Archived Training...WTF

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I'm reading through new and old threads, mainly because I'm bored to death and cuz I'm new, but I'm finding SOOOOO many occurrences of training being absolutely awful if happening at all.

What the hell?

Training is a huge deal in my store. Learning plans, quizzes, check for understandings, hip to hip, etc., are all taken very seriously. Each TL even has their own personal comprehensive check for understanding (things the workbench activity guides might not mention or stress enough importance) that every new hire reads, is asked by the trainer and by the TL if they understand everything, and the new TM signs it.


As the Flow Team Trainer, I'm on top of all the training paperwork. To the point that I have copies and dates in a binder on my TL's desk along with new TM learning plans ready for their first day.
HR doesn't even bother letting my TL know when training is due or about to expire because they come to me and more often than not, I've already handled it.


How are trainers, TLs, and HR getting around not having signed, complete, learning plans and not having quiz scores on file?
 
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Haha. My store, well Flow, stopped all that paperwork pretty much after my batch was hired. We no longer have trainers anymore instead trainees get partnered with a random TM for like two days then you're on your own. I remember when we took the quiz and our ETL gave us all the answers because she finds it useless so she just doesn't bother with it anymore. How hard could it be to stock a shelf and be safe, she asks.
 
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commiecorvus

Former Signing Ninja
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I remember finding out there was a learning plan for the signing job and being very surprised by that.
I never signed anything until one day they realized I hadn't and shoved it at me to make sure all the paperwork was done.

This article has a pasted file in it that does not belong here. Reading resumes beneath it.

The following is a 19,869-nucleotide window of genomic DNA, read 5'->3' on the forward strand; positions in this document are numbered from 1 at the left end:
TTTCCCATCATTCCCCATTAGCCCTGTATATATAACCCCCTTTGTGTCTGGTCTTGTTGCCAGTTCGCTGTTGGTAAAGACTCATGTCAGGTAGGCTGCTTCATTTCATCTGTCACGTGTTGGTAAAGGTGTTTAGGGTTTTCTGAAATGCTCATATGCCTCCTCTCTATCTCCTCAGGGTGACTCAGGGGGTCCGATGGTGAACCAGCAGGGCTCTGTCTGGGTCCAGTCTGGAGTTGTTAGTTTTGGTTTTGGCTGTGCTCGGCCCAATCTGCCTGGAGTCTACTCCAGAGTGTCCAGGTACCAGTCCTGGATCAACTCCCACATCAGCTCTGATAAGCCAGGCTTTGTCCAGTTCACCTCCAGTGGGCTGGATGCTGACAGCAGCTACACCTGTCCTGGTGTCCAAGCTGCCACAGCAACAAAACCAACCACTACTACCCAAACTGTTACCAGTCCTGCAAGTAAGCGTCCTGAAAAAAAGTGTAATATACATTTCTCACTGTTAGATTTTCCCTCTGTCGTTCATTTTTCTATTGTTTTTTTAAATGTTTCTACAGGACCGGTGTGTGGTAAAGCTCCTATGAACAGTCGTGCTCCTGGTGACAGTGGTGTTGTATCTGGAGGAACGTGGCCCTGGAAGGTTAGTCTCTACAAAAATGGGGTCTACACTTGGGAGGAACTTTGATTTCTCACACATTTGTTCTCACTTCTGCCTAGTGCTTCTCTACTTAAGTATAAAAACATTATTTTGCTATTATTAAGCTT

And I worked in one of the decent stores.
 

gun runner

Target-free
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Our backroom training is pretty terrible. I was lucky to train with the best guy back there at the time and I have more than half a brain so I've been good from the get go. He couldn't certify on equipment though so I had to wait for the OG (old) lady of the BR to do that.

She's still the only one doing that and seems to be the only official trainer despite working very limited shifts and not on weekends. None of our most recent (all of which who are already gone/fired) were certified on equipment and some only knew how to backstock because that's all they were allowed to for for a week straight.

It's mostly like here's your PDA. Here's how to get into CAFS. Here's how to get into STO. Now go pull meat cooler and put everything in the same cart.
 
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When I was an HRTM I was responsible for making sure the ETLs/TLs kept on top of training. It was a tough task. It was difficult getting leadership to buy in that it was important, especially backroom/flow.

This is really something that's going to vary from store to store. You have a few different types of stores:

1) Stores that actually care about training and it's part of the store culture to make sure it's done, and done correctly. This is a store you want to be in.

2) Stores whose leadership knows it's something that would be helpful, implements attempts to make training a priority, but eventually it falls by the wayside in favor of the rollout du jour (this was my first store where I was an HRTM)

3) Stores that don't care and fudge the training (e.g., keying in training as completed when it hasn't been) because they only care about "going green" and not about doing things the right way.
 

GlobalJ

Electronics TM
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Good thing about Target? Every store does things differently. Bad thing about Target? Every store does things differently. I never signed anything for my electronics "training" until they were doing an audit of the records and saw my workcenter was never changed.
 
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It's been pretty much here's a PDA and a walkie ask how to do something when in comes up. I'm not a trainer at all and I've only been at target a year and I had had a number of people thrust upon me. No training plan no nothing. Just so and so said I was training with you today. It's my first/second day. All of which is news to me at usually 8 am. I think I find it the most strange, because when I started I felt let they were holding my had. I was more than ready to do my own thing. But it was seriously 2 weeks of hand holding and I've worked in retail. All my newbies are basically first job types.